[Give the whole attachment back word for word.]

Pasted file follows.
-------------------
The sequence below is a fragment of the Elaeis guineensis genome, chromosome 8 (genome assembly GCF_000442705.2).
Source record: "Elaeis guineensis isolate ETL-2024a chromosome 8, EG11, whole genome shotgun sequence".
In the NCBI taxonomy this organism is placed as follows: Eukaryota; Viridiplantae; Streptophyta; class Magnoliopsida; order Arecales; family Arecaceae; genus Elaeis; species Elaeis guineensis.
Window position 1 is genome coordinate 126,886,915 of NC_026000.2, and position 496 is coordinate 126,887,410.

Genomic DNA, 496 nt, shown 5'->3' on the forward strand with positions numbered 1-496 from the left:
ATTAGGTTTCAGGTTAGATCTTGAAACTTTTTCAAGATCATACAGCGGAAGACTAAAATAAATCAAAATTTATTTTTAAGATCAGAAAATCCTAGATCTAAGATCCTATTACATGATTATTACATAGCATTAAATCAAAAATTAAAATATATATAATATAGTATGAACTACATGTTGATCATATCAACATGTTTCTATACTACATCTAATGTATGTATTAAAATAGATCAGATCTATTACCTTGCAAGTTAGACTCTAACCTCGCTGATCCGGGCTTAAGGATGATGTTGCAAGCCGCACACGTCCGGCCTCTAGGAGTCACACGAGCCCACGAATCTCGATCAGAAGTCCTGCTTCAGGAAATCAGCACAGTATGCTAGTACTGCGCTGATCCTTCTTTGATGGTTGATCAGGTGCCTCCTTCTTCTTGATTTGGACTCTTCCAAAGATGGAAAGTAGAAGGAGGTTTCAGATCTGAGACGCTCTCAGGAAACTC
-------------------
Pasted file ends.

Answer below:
The sequence below is a fragment of the Elaeis guineensis genome, chromosome 8 (genome assembly GCF_000442705.2).
Source record: "Elaeis guineensis isolate ETL-2024a chromosome 8, EG11, whole genome shotgun sequence".
In the NCBI taxonomy this organism is placed as follows: Eukaryota; Viridiplantae; Streptophyta; class Magnoliopsida; order Arecales; family Arecaceae; genus Elaeis; species Elaeis guineensis.
Window position 1 is genome coordinate 126,886,915 of NC_026000.2, and position 496 is coordinate 126,887,410.

Genomic DNA, 496 nt, shown 5'->3' on the forward strand with positions numbered 1-496 from the left:
ATTAGGTTTCAGGTTAGATCTTGAAACTTTTTCAAGATCATACAGCGGAAGACTAAAATAAATCAAAATTTATTTTTAAGATCAGAAAATCCTAGATCTAAGATCCTATTACATGATTATTACATAGCATTAAATCAAAAATTAAAATATATATAATATAGTATGAACTACATGTTGATCATATCAACATGTTTCTATACTACATCTAATGTATGTATTAAAATAGATCAGATCTATTACCTTGCAAGTTAGACTCTAACCTCGCTGATCCGGGCTTAAGGATGATGTTGCAAGCCGCACACGTCCGGCCTCTAGGAGTCACACGAGCCCACGAATCTCGATCAGAAGTCCTGCTTCAGGAAATCAGCACAGTATGCTAGTACTGCGCTGATCCTTCTTTGATGGTTGATCAGGTGCCTCCTTCTTCTTGATTTGGACTCTTCCAAAGATGGAAAGTAGAAGGAGGTTTCAGATCTGAGACGCTCTCAGGAAACTC